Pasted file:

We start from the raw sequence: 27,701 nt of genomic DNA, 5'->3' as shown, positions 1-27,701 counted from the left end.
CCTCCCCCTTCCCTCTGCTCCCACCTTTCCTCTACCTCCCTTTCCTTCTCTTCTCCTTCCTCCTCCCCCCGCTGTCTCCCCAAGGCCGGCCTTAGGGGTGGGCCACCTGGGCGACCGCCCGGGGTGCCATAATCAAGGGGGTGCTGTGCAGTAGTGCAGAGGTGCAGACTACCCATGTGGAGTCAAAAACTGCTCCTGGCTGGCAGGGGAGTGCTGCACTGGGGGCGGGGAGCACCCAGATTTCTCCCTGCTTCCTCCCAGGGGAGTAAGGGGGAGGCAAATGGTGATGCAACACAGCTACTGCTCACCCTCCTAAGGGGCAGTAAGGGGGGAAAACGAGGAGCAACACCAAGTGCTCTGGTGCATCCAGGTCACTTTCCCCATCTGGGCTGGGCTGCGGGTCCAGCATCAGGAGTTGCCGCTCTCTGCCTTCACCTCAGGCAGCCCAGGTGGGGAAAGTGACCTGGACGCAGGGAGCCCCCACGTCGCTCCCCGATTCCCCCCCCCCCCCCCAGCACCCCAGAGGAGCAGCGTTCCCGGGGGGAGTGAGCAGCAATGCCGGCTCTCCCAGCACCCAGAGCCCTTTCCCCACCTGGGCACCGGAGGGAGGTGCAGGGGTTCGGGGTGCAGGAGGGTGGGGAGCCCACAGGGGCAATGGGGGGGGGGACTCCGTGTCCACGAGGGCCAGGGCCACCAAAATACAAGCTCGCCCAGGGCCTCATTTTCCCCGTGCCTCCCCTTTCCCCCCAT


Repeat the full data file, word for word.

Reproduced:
We start from the raw sequence: 27,701 nt of genomic DNA, 5'->3' as shown, positions 1-27,701 counted from the left end.
CCTCCCCCTTCCCTCTGCTCCCACCTTTCCTCTACCTCCCTTTCCTTCTCTTCTCCTTCCTCCTCCCCCCGCTGTCTCCCCAAGGCCGGCCTTAGGGGTGGGCCACCTGGGCGACCGCCCGGGGTGCCATAATCAAGGGGGTGCTGTGCAGTAGTGCAGAGGTGCAGACTACCCATGTGGAGTCAAAAACTGCTCCTGGCTGGCAGGGGAGTGCTGCACTGGGGGCGGGGAGCACCCAGATTTCTCCCTGCTTCCTCCCAGGGGAGTAAGGGGGAGGCAAATGGTGATGCAACACAGCTACTGCTCACCCTCCTAAGGGGCAGTAAGGGGGGAAAACGAGGAGCAACACCAAGTGCTCTGGTGCATCCAGGTCACTTTCCCCATCTGGGCTGGGCTGCGGGTCCAGCATCAGGAGTTGCCGCTCTCTGCCTTCACCTCAGGCAGCCCAGGTGGGGAAAGTGACCTGGACGCAGGGAGCCCCCACGTCGCTCCCCGATTCCCCCCCCCCCCCCCAGCACCCCAGAGGAGCAGCGTTCCCGGGGGGAGTGAGCAGCAATGCCGGCTCTCCCAGCACCCAGAGCCCTTTCCCCACCTGGGCACCGGAGGGAGGTGCAGGGGTTCGGGGTGCAGGAGGGTGGGGAGCCCACAGGGGCAATGGGGGGGGGGACTCCGTGTCCACGAGGGCCAGGGCCACCAAAATACAAGCTCGCCCAGGGCCTCATTTTCCCCGTGCCTCCCCTTTCCCCCCAT